Clean and colorful

by Jeff Gelski
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Keeping food and beverage labels clean, or lacking in synthetic substances, may prove difficult for processors, but the tactic also may help them target the increasing organic and all-natural markets. These two trends have led color ingredient suppliers to introduce a flurry of organic or all-natural lines over the past year.

Working with natural colors probably will require more time, said Margaret A. Lawson, vice-president of science and innovation for D.D. Williamson, Louisville, Ky. The pH status may affect outcomes as can light stability and heat stability.

"There is an intuitive science behind getting the right natural color," said Ms. Lawson, who is a past president of the Institute of Food Technologists. "You need to really understand how natural colors function under those conditions."

Colors that are exempt from certification by the U.S. Food and Drug Administration may be considered natural. They include pigments derived from natural sources such as vegetables, minerals or animals. The National Organic Program of the U.S. Department of Agriculture certifies whether colors are organic.

Besides knowing the difference between organic and natural, food and beverage processors also should know which natural colors that do not qualify as organic might still work in finished products qualifying as organic.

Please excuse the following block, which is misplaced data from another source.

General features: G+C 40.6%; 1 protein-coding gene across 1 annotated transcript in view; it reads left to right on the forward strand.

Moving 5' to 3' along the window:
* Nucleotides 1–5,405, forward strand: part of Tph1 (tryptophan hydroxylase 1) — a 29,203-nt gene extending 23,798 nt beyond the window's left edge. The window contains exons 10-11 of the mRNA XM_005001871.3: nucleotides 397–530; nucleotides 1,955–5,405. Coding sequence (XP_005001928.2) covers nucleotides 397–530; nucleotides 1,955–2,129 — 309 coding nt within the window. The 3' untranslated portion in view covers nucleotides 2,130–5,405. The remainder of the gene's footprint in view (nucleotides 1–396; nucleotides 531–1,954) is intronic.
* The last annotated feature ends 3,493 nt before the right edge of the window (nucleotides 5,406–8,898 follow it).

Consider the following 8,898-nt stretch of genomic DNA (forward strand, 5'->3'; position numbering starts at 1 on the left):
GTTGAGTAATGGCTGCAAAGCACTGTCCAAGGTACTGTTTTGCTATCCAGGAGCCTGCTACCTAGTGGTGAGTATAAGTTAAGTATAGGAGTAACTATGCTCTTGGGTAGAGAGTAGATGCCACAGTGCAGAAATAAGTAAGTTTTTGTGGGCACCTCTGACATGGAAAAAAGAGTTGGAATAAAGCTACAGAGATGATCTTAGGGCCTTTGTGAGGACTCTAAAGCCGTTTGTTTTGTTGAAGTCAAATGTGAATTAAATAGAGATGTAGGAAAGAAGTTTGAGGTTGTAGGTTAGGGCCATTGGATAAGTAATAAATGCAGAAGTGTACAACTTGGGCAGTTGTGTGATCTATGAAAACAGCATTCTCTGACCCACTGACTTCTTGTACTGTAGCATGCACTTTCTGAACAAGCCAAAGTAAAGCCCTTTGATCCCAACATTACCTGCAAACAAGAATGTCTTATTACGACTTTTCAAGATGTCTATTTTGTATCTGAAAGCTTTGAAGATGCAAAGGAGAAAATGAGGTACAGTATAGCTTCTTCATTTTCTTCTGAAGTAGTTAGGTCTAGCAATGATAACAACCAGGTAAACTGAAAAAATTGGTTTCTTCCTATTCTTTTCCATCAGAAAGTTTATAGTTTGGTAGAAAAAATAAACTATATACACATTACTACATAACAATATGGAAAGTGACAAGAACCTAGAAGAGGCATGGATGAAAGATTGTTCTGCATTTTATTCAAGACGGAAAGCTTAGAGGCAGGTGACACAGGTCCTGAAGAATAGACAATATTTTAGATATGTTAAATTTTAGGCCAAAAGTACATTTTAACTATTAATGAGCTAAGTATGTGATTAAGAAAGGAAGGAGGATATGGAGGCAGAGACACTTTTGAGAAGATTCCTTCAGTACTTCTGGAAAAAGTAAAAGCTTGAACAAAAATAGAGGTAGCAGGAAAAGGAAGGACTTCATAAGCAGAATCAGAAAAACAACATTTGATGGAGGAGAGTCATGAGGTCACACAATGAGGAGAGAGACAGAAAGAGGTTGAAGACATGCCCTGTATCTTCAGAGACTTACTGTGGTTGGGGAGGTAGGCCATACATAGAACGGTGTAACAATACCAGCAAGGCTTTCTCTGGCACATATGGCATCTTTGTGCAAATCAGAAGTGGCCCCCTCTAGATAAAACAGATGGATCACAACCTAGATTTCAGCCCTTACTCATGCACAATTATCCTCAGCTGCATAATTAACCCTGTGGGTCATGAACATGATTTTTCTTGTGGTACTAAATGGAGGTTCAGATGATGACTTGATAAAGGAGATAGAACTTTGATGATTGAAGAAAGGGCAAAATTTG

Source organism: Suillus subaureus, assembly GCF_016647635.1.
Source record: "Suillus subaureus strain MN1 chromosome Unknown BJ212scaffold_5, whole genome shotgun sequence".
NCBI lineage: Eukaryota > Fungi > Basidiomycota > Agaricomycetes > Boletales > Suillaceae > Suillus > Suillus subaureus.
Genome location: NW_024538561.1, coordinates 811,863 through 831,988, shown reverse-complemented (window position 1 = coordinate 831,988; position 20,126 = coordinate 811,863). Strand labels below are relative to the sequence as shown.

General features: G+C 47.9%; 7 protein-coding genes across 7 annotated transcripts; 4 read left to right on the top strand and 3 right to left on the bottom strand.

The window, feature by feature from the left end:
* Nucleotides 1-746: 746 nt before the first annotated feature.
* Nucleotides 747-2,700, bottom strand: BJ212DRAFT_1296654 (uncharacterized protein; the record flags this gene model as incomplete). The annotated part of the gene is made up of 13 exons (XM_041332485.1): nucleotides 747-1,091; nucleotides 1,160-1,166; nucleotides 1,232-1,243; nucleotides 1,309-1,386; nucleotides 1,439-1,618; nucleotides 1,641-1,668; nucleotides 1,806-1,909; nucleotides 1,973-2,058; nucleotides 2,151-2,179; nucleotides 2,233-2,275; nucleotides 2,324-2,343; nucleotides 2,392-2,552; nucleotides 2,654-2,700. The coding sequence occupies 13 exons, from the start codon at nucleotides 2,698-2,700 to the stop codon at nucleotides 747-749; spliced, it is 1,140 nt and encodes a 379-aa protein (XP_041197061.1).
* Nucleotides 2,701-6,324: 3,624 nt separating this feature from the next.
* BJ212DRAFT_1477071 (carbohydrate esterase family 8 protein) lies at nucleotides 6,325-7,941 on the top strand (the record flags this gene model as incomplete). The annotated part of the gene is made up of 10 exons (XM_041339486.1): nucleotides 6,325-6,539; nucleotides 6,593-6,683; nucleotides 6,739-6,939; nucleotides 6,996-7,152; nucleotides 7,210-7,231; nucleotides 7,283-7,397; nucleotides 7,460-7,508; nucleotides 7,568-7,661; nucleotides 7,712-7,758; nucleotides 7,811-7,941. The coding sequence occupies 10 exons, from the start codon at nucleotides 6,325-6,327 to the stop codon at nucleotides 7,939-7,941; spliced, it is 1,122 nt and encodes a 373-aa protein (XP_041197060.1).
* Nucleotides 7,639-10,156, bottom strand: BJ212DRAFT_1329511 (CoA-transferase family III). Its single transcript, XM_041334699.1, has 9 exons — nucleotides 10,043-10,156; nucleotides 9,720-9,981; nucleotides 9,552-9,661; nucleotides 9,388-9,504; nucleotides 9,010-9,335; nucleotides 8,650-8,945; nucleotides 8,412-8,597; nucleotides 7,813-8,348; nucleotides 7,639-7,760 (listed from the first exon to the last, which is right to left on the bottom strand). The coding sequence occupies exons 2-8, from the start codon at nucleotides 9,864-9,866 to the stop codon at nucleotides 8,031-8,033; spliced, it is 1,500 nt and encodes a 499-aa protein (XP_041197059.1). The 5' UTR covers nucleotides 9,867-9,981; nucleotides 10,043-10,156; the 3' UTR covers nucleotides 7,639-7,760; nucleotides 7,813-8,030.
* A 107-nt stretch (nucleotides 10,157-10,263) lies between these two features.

A product qualifies for the U.S.D.A.’s organic seal if at least 95% is organic and the remaining non-agricultural (non-organic) substances appear on a national list of allowed substances. The list may be found at The government is taking petitions from those who believe ingredients need to be added or subtracted from the list, Ms. Lawson said. A chance exists the government will alter the list in 2007, she added.

Formulators already may find caramel color certified organic by the U.S.D.A. D.D. Williamson in 2005 introduced sucrose-based caramel color and caramelized rice syrup, both certified organic by the U.S.D.A. Sethness Products Co., Lincolnwood, Ill., then launched OC90, a certified organic caramel color, in June of this year.

In the natural arena, WILD Flavors, Inc., Erlanger, Ky., said its access to botanical source materials and its extraction technology give WILD an edge in supplying natural colors. The company, for example, offers NETColors (Nano Encapsulation Technology) for anthocyanin and turmeric. NET anthocyanin is an oil-soluble, red color alternative to carmine for use in cocoa-based coatings, chocolates and fat fillings. NET turmeric may improve the longevity of colors in candy, cereal, yogurt, seasonings and ice cream.

Chr Hansen, Inc., Milwaukee, recently introduced its ColorFruit range of natural colors with four shades to enhance colored, clear beverages. The natural red, orange, yellow and violet colors are made from fruits and vegetables.

D.D. Williamson in June launched a new caramelized onion prototype that provides a rich brown color to soups and sauces. The prototype may save processors time and may be labeled as 100% onion, a plus for processors seeking a clean label.

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